(UR) Hungary — Scientists in Hungary claim they may have discovered a new particle — the long-theorized “dark photon” — that, if confirmed, would “completely change our understanding of the universe,” according to the U.S. team of physicists who examined the research.
“If true, it’s revolutionary,” Jonathan Feng, professor of physics and astronomy at the University of California, Irvine, told UCI News.
Feng led a group of scientists who analyzed the Hungary team’s data and concluded there’s merit to the claim. They authored a report on the subject, which was recently published.
After the 2012 discovery of the boson — a particle that has been speculated about since the 1960s, but took 50 years’ worth of experiments to prove — physicists were left with a problem. The boson connected many dots and tied up many loose ends in the realm of theoretical physics, solidifying much of what was already assumed to be true.
But simultaneously, the boson’s discovery highlighted physicists’ perpetual failure to explain an even biggermystery — dark matter.
Physicists define the world within the confines of the Standard Model, a collection of known particles in the universe. The boson, whose name within that rank had previously been written in pencil, was added in permanent ink in 2012.
But even after the addition of the boson, the Standard Model can still only account for about 20 percent of the mass in the universe. The remaining 80 percent is invisible, hence the term “dark matter.”
As Akshat Rathi, who holds a Ph.D. in chemistry and a Bachelor of Technology in chemical engineering, recently wrote for Quartz:
“Electrons are invisible to the naked eye but not to physicists, whose powerful detectors and complex equations can spot them. Dark matter, however, is invisible in every possible way that physicists can probe it. They know it exists, because dark matter exerts gravitational force, as does any form of matter, and physicists are able to see the effects of the gravitational force.”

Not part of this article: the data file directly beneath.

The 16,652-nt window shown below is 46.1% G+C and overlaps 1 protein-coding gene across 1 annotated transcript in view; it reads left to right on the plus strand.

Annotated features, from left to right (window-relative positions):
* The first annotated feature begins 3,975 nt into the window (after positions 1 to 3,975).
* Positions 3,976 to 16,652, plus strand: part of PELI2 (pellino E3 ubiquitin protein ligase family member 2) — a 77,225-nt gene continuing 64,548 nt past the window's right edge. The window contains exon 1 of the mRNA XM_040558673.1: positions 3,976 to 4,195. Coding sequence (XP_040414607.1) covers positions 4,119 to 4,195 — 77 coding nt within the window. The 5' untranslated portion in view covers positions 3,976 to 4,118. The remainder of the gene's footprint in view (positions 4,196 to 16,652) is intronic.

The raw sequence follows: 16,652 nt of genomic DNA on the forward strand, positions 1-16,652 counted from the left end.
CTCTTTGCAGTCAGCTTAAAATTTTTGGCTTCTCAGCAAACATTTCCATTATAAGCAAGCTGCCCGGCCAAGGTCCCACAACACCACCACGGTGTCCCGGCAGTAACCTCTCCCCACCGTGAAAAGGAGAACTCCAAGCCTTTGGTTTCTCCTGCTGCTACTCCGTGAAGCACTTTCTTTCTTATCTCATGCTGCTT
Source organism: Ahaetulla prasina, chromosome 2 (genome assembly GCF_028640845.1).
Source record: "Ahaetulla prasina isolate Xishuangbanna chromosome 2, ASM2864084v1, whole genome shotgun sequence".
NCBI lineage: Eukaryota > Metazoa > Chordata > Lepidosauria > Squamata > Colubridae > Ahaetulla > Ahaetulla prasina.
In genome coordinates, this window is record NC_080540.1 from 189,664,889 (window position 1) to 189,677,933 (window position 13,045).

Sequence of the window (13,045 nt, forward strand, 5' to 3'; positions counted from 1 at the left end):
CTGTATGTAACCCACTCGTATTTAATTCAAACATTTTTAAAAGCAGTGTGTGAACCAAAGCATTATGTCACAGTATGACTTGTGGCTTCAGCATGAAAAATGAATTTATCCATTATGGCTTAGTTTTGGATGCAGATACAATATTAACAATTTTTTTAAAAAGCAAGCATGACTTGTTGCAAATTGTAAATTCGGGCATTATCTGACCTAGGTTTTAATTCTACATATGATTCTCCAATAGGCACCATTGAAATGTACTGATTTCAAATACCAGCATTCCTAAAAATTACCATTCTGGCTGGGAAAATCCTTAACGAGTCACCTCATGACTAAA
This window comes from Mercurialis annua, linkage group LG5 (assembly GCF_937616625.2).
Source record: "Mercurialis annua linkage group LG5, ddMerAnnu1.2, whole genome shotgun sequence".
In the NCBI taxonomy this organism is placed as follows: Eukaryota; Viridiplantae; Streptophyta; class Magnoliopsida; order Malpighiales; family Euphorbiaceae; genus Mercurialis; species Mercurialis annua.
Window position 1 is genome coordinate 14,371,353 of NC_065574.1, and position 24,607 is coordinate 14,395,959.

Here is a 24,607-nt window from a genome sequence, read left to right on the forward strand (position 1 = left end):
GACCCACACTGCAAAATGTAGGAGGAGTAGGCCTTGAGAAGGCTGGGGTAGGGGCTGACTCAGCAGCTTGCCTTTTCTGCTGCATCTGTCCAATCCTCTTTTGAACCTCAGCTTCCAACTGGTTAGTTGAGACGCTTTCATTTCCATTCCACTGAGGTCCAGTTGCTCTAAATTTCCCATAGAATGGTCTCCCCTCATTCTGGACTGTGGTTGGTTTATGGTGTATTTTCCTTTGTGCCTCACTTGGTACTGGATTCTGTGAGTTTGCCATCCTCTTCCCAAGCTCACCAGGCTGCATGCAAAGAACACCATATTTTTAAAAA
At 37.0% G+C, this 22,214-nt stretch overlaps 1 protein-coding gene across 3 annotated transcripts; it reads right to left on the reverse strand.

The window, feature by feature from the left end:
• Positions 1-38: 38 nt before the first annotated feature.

Essentially, after the confirmation of the boson, the pressure was on the scientific community to take on the elephant in the room, dark matter. Since then, there have been several attempts to tackle the beast — including some that inspired hope — but each of them has ultimately fallen flat.
Now, with a possible breakthrough on the horizon, a number of research teams are working to check the findings of the physicists in Hungary. The Hungarians, however, don’t appear all that worried.
“We are very confident about our experimental results,” the leader of that team, Attila Krasznahorkay of the Hungarian Academy of Science’s Institute for Nuclear Research, recently told science journal Nature. Krasznahorkay claims the team has repeated their experiment several times, and says the chances of their particle being a fluke is about one in 200 billion.
If the Hungarians’ conclusions are verified and the team has indeed discovered the long-elusive dark photon, that means theoretical physics will be one step — and quite a giant step, indeed — closer to unraveling the enigma that is dark matter.
Perhaps most fascinating, however, is the idea that the existence of dark photons within dark matter implies the existence of a “dark force” that, save for gravitationally, has no effect on ordinary matter. Physicists have speculated about this dark force for years, but since dark matter is invisible, there’s been no way to verify it exists.
This could soon change, as results from experiments now taking place could come back in as little as a year.
Jesse Thaler, a theoretical physicist at MIT, is cautious but hopeful about the research now being conducted. Speaking to Nature, he said:
“Perhaps we are seeing our first glimpse into physics beyond the visible Universe.”
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